Future emissions limits for road transport have today (December 19) been provisionally agreed by the European Council and the European Parliament.
ESTA has yet to study the agreement in detail, but reports from Brussels suggest that the terms are less stringent than had been feared by the vehicle manufacturers and the road transport sector.
Known as Euro 7, the new regulation sets tighter rules for vehicle emissions and aims to further lower air pollutant emissions from road transport. For the first time it covers cars, vans, and heavy-duty vehicles in one single legal act.
The provisional agreement will retain the Euro 6 emissions limits for cars and vans but reduce the limits for trucks and buses. It also covers other types of emissions such as tyre abrasion and brake particle emissions and sets limits for battery durability.
In the case of heavy-duty buses and trucks, the deal establishes more stringent limits for pollutants that were not previously covered, such as nitrous oxide (N2O).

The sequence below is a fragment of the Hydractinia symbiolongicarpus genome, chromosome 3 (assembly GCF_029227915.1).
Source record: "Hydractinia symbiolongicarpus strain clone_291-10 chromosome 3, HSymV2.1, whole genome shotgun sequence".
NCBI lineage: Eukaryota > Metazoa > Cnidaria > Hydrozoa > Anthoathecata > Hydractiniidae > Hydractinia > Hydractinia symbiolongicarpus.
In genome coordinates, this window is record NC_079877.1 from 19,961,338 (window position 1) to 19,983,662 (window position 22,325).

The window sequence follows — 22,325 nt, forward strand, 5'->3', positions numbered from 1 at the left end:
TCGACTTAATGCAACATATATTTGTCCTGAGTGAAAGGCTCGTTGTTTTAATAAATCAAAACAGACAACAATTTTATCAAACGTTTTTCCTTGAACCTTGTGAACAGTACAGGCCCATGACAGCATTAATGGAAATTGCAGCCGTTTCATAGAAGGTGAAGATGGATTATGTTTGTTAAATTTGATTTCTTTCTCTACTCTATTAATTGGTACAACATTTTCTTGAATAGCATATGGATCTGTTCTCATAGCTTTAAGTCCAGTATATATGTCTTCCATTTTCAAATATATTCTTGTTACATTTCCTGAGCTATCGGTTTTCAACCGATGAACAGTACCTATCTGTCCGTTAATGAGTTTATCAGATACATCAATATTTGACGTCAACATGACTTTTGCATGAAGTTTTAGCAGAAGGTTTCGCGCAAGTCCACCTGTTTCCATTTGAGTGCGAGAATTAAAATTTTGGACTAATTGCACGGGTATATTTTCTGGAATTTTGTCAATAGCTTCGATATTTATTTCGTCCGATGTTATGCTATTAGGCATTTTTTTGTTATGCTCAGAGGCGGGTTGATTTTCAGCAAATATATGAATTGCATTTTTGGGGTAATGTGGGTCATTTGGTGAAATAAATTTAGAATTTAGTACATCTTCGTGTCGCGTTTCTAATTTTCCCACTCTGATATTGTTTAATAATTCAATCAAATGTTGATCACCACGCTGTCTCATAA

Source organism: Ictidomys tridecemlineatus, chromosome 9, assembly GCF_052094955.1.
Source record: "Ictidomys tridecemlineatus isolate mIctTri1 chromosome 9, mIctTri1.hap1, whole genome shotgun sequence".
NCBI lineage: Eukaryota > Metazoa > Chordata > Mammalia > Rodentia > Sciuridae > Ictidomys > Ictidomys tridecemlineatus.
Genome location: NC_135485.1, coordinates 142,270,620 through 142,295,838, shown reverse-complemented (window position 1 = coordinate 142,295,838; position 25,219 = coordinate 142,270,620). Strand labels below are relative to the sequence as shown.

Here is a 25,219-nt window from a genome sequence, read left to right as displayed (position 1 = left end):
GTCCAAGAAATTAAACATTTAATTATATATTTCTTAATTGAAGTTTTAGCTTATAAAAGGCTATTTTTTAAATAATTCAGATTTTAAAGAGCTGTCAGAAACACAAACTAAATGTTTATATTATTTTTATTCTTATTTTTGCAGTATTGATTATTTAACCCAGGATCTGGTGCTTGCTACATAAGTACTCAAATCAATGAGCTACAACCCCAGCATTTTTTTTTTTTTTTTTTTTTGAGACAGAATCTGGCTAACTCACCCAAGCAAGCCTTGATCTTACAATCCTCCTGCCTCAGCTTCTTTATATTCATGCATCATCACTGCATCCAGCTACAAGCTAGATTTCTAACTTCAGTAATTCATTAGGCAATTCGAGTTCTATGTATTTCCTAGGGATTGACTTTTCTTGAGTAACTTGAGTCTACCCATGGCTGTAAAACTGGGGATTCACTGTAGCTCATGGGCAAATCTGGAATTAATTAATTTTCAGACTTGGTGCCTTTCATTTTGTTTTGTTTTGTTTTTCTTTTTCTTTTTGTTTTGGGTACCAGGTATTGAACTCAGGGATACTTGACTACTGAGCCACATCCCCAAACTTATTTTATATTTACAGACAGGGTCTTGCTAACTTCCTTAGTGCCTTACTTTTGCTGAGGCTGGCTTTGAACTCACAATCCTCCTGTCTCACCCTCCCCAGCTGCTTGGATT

ESTA Director Ton Klijn said: “This is a major and important announcement and ESTA will be studying the details carefully to ensure that we understand the implications for our members and the wider heavy transport industry across Europe.”
The provisional agreement now needs to be endorsed and formally adopted by both the European Council and the European Parliament.
Assuming that it is adopted as it stands, the deal foresees different dates of application after the regulation enters into force:
- 30 months for new types of cars and vans, and 42 months for new vehicles
- 48 months for new types of buses, trucks and trailers, and 60 months for new vehicles
- 30 months for new systems, components, or separate technical units to be fitted in cars and vans, and 48 months for those to be fitted in buses, trucks, and trailers.
The official announcement can be seen here –